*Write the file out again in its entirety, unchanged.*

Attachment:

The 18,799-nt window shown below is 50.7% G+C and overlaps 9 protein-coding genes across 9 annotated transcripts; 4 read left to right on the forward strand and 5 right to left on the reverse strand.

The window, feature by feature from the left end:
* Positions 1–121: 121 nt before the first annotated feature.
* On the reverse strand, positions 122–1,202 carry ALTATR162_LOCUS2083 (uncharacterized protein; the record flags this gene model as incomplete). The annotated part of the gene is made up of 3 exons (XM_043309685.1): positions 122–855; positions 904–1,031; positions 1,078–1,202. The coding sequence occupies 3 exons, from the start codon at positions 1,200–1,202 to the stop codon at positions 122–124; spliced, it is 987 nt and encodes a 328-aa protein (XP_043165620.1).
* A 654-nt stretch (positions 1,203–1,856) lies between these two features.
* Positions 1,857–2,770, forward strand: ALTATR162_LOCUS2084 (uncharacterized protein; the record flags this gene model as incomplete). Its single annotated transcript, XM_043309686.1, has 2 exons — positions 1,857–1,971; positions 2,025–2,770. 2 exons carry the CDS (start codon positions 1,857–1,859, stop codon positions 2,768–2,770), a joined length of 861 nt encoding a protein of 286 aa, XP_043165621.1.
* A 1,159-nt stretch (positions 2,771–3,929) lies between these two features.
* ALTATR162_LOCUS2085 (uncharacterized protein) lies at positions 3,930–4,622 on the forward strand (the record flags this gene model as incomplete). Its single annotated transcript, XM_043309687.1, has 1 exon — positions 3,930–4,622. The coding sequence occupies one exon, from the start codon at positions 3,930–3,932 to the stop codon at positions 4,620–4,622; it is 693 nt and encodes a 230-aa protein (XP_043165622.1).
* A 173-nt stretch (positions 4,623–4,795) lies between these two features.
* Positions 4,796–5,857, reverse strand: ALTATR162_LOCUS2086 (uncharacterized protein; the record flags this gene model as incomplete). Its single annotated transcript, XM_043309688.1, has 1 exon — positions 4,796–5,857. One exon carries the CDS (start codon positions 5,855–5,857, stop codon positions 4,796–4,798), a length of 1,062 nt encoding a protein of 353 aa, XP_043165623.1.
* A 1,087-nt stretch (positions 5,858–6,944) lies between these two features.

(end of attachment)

The 18,799-nt window shown below is 50.7% G+C and overlaps 9 protein-coding genes across 9 annotated transcripts; 4 read left to right on the forward strand and 5 right to left on the reverse strand.

The window, feature by feature from the left end:
* Positions 1–121: 121 nt before the first annotated feature.
* On the reverse strand, positions 122–1,202 carry ALTATR162_LOCUS2083 (uncharacterized protein; the record flags this gene model as incomplete). The annotated part of the gene is made up of 3 exons (XM_043309685.1): positions 122–855; positions 904–1,031; positions 1,078–1,202. The coding sequence occupies 3 exons, from the start codon at positions 1,200–1,202 to the stop codon at positions 122–124; spliced, it is 987 nt and encodes a 328-aa protein (XP_043165620.1).
* A 654-nt stretch (positions 1,203–1,856) lies between these two features.
* Positions 1,857–2,770, forward strand: ALTATR162_LOCUS2084 (uncharacterized protein; the record flags this gene model as incomplete). Its single annotated transcript, XM_043309686.1, has 2 exons — positions 1,857–1,971; positions 2,025–2,770. 2 exons carry the CDS (start codon positions 1,857–1,859, stop codon positions 2,768–2,770), a joined length of 861 nt encoding a protein of 286 aa, XP_043165621.1.
* A 1,159-nt stretch (positions 2,771–3,929) lies between these two features.
* ALTATR162_LOCUS2085 (uncharacterized protein) lies at positions 3,930–4,622 on the forward strand (the record flags this gene model as incomplete). Its single annotated transcript, XM_043309687.1, has 1 exon — positions 3,930–4,622. The coding sequence occupies one exon, from the start codon at positions 3,930–3,932 to the stop codon at positions 4,620–4,622; it is 693 nt and encodes a 230-aa protein (XP_043165622.1).
* A 173-nt stretch (positions 4,623–4,795) lies between these two features.
* Positions 4,796–5,857, reverse strand: ALTATR162_LOCUS2086 (uncharacterized protein; the record flags this gene model as incomplete). Its single annotated transcript, XM_043309688.1, has 1 exon — positions 4,796–5,857. One exon carries the CDS (start codon positions 5,855–5,857, stop codon positions 4,796–4,798), a length of 1,062 nt encoding a protein of 353 aa, XP_043165623.1.
* A 1,087-nt stretch (positions 5,858–6,944) lies between these two features.